Q: I'm 63, and my wife is 60. We are both retired. Our retirement and Social Security total about $5,000 per month, gross. Our house is paid for. We have $220,000 in money markets drawing 5 percent, which are insured by the FDIC. We would like to earn about 8 percent on our savings. Any recommendations? -- H.H., by e-mail

A: Sorry, no recommendations. And if someone tells you he has an investment that will provide you with a safe 8 percent return, grab your wallet and run.

While all of us would love to find some hidden, safe little gem of an investment, the brute reality is that millions of people are scouring the world for investment opportunities, safe and risky, every minute of every day (and night). The result is a market that has no undiscovered havens.

Today, a safe investment pays about 5 percent. Anything that is higher generally involves some degree of risk -- liquidity loss or actual risk of loss of money. That's the way it is.



Q: I am 54 years old and divorced, earning about $80,000 per year. I have $175,000 in my retirement fund, to which I contribute 5 percent of my salary. My company matches 2.5 percent. I am invested entirely in stock: Legg Mason Value trust fund, T. Rowe Price Mid-Cap Growth, Mass. Investors Growth stock fund and MFS International Equity fund. My home is worth $550,000, with a mortgage balance of $180,000, and I plan to downsize in another two years or so. I have no other debt.

Am I doing OK? At what point should I switch my investments to something less risky? Any advice you could give me would be much appreciated. Thank you! -- C.M., Boston

A: You're doing OK, with caveats. You're in much better shape than the average worker, you have some amount of diversification in your investments, and you're planning to mobilize some of your home equity in the future. You'll also be due for a fairly hefty Social Security benefit. That's all good news.

Your current and future contributions would grow to about $147,000 over the next 13 years if you earned 9 percent. Over the same period, your existing balance of $175,000 could grow to $536,000 if it grew at the same 9 percent rate. That would give you retirement savings of nearly $700,000 -- more than eight years of your current income. Add some of your $370,000 in home equity to the mix (while reducing your shelter expenses when you downsize), and you could retire in very good shape.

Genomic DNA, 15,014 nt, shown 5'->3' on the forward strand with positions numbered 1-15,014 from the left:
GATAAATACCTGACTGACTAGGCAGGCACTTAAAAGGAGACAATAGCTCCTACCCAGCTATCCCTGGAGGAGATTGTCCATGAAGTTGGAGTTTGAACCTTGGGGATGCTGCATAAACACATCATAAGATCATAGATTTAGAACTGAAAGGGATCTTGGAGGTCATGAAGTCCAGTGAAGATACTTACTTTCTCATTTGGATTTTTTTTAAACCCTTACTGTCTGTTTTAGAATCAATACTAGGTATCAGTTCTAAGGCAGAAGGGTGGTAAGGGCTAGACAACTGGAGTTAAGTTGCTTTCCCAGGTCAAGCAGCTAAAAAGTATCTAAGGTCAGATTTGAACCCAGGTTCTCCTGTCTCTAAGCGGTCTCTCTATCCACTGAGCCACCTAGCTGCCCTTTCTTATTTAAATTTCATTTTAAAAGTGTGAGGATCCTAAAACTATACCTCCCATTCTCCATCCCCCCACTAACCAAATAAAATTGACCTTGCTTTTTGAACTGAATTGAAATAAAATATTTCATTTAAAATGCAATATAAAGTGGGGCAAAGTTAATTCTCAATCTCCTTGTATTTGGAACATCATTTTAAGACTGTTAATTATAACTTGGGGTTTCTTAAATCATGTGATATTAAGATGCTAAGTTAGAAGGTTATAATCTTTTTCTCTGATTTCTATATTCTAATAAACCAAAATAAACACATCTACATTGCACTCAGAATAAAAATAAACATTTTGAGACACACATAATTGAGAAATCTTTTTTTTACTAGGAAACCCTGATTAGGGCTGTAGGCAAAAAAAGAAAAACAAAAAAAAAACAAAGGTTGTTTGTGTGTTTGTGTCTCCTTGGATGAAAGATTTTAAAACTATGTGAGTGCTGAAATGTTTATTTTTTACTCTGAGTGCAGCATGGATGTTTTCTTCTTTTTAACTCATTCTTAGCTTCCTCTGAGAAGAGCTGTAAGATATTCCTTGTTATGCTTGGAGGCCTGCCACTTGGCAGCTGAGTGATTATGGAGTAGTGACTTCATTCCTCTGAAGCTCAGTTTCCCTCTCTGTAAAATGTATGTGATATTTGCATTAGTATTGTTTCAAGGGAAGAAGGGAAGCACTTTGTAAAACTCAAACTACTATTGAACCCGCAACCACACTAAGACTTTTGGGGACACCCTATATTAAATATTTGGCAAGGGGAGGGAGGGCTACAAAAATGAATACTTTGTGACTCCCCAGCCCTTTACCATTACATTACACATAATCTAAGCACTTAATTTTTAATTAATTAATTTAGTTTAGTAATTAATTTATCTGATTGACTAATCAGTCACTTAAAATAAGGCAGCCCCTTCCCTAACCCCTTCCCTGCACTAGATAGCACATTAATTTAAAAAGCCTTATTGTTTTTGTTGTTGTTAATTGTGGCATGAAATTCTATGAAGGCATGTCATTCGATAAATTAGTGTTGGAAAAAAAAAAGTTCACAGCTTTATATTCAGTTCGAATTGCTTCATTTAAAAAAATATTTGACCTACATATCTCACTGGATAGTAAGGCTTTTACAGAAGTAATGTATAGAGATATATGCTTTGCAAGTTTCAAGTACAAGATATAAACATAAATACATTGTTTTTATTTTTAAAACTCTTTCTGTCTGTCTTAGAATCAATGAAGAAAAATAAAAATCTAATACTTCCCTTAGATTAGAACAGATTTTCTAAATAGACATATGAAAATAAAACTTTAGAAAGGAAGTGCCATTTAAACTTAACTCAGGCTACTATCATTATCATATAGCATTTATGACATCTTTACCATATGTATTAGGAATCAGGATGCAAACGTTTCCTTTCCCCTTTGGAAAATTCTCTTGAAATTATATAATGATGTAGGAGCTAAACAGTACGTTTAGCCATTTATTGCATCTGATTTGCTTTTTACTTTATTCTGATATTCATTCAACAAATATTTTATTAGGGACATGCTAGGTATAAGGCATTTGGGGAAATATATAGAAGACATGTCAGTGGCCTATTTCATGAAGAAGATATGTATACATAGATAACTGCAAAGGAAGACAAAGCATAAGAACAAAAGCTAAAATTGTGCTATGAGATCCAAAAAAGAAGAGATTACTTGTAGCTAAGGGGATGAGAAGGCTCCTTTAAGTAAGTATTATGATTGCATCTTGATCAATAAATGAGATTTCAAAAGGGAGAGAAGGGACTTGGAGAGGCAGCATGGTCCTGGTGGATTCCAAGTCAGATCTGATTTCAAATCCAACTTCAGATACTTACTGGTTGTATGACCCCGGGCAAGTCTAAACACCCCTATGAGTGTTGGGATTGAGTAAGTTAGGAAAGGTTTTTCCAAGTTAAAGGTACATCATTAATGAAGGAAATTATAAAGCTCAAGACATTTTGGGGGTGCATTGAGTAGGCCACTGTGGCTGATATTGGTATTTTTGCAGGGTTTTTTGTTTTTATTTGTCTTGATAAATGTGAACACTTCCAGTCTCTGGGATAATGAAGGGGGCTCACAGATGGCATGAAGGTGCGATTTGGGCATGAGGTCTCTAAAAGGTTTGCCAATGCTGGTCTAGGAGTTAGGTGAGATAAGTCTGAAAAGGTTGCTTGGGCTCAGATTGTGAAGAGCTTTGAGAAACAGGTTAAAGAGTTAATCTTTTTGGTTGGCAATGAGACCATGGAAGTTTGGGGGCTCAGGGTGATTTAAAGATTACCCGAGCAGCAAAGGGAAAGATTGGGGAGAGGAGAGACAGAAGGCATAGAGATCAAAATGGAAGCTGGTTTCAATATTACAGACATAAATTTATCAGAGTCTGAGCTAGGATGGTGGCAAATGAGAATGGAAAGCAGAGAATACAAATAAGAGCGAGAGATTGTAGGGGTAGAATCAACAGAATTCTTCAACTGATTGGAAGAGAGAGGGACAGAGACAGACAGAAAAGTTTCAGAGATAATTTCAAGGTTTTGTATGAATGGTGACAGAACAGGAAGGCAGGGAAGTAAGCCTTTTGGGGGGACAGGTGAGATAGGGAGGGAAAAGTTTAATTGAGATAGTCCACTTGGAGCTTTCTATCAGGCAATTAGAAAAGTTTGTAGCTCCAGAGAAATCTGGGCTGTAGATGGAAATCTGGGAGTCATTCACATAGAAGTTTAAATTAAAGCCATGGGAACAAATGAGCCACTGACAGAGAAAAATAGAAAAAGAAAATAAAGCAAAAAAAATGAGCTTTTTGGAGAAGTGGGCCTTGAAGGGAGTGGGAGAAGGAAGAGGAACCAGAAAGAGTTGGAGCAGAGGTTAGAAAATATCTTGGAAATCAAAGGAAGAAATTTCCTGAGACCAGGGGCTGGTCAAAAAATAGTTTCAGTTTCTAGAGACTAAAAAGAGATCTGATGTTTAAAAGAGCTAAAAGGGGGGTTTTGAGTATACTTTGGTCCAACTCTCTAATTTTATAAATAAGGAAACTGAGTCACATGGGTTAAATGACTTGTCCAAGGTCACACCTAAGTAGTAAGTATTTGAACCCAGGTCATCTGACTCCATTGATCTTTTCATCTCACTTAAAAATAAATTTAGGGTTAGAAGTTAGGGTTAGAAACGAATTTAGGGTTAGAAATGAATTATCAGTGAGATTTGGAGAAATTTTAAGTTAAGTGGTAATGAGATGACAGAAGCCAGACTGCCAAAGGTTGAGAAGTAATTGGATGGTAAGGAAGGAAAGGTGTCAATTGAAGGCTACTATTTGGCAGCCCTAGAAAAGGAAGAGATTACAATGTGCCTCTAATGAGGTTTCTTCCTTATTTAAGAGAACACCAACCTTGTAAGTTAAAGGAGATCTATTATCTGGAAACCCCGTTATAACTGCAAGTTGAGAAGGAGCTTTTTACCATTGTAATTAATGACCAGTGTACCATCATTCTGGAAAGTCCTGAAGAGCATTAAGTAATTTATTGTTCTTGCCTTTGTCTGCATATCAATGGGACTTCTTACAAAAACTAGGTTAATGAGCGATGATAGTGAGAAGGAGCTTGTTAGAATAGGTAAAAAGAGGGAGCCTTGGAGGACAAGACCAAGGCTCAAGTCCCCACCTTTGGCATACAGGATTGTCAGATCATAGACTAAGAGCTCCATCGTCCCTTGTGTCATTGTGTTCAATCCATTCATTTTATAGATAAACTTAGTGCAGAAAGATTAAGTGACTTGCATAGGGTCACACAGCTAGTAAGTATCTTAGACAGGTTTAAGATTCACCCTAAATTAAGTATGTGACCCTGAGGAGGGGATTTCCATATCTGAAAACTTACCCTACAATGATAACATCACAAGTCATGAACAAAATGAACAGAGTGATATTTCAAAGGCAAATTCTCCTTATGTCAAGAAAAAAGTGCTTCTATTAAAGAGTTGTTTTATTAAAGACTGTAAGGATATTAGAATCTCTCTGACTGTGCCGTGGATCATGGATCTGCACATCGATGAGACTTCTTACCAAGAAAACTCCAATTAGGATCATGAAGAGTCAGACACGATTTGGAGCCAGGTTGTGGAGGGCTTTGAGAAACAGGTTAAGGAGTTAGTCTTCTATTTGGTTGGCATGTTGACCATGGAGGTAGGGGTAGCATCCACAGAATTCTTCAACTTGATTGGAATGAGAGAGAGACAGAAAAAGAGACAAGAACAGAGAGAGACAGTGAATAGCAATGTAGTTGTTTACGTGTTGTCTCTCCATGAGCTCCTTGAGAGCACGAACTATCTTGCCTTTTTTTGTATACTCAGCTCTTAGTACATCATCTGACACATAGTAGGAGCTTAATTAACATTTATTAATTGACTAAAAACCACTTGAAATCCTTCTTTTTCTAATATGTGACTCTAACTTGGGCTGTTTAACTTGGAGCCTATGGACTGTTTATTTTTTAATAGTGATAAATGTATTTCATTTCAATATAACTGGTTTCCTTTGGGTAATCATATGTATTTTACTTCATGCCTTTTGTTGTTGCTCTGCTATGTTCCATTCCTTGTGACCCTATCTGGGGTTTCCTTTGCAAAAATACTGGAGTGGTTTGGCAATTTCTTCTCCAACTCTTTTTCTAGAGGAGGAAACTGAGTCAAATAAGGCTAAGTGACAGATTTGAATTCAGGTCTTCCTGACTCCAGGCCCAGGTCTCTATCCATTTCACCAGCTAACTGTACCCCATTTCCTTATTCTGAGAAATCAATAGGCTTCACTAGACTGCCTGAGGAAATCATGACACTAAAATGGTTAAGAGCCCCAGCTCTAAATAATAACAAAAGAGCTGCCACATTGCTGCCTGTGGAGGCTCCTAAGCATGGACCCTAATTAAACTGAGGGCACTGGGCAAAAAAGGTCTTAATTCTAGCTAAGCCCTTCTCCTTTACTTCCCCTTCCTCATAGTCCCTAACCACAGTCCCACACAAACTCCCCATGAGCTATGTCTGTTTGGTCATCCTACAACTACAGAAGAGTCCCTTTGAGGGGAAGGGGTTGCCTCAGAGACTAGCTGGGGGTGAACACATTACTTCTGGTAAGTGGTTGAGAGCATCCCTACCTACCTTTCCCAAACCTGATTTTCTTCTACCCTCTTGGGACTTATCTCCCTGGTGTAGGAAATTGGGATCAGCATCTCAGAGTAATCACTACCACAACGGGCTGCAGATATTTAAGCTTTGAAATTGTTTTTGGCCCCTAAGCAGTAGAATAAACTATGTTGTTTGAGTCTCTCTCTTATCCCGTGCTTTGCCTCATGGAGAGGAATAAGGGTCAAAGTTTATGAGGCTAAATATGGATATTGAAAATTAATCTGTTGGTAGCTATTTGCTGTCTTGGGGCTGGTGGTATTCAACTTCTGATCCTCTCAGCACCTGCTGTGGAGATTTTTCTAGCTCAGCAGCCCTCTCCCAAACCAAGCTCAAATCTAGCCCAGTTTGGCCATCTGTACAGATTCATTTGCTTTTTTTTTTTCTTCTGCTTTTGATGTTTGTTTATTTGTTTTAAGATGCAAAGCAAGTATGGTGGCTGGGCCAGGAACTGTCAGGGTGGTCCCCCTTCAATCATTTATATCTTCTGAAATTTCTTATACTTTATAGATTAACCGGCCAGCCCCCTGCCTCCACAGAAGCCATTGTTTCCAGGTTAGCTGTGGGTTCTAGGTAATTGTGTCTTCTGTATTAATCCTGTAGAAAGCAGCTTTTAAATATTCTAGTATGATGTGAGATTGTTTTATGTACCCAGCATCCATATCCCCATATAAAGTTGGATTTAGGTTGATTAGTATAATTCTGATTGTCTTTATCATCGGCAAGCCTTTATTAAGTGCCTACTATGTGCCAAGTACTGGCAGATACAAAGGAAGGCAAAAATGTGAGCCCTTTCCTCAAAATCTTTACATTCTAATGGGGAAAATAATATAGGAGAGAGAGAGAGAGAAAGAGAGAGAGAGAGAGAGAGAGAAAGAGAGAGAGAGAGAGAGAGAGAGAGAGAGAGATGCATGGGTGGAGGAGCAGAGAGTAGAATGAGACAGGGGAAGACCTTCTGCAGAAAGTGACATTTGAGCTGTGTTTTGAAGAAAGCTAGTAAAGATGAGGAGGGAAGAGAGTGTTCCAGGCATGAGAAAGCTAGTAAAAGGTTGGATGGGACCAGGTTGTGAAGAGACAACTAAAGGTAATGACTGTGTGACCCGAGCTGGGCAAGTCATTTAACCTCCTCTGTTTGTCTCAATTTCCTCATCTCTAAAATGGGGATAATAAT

I'd feel more comfortable if you put some fixed-income in your portfolio because you're in your 50s, the Nasty Decade, the one where things happen that really make a mess of well-crafted plans. So have some cash around. Put some fixed-income in your qualified plans.

And the faster you downsize, the better. Right now you've got nearly 70 percent of your net worth tied up in the real estate market. It's been very kind to you in recent years, but it may not be so kind in the future.

Finally, flexibility is your biggest asset. The money you have will go a lot further for you if you think about moving to a lower-cost area when you retire. Living expenses will be lower, and you're likely to be able to buy a lot more house (or condo) in places such as Arizona, Texas and New Mexico.

Q: As a 56-year-old with 33 years of employment with DART, a defined-benefit plan, my 401(k) ($200,000), my wife's 401(k) ($330,000), additional savings of about $200,000 and no debt, I know we are better off than most.

When I retire at age 60, I have two options for survivor benefits from my defined-benefit plan, 50 percent or 100 percent. The difference between the two options is a $350 monthly reduction in my starting pension. Since my wife is 47, I plan to select 100 percent. Is this a good choice? -- P.H., Mesquite, Texas

A: Yes it is. With you retiring at age 60 and with a nine-year age difference, your pension benefit will have much less purchasing power when the issue of survivor benefit comes around in 25 years or so. The 50 percent survivor benefit would be a slight cut in living standard on its own, since one person can't live for half the price of two.

Meanwhile, your $700,000 in retirement accounts should produce an inflation-adjusted long-term income of about $28,000 a year to add to your pension benefit.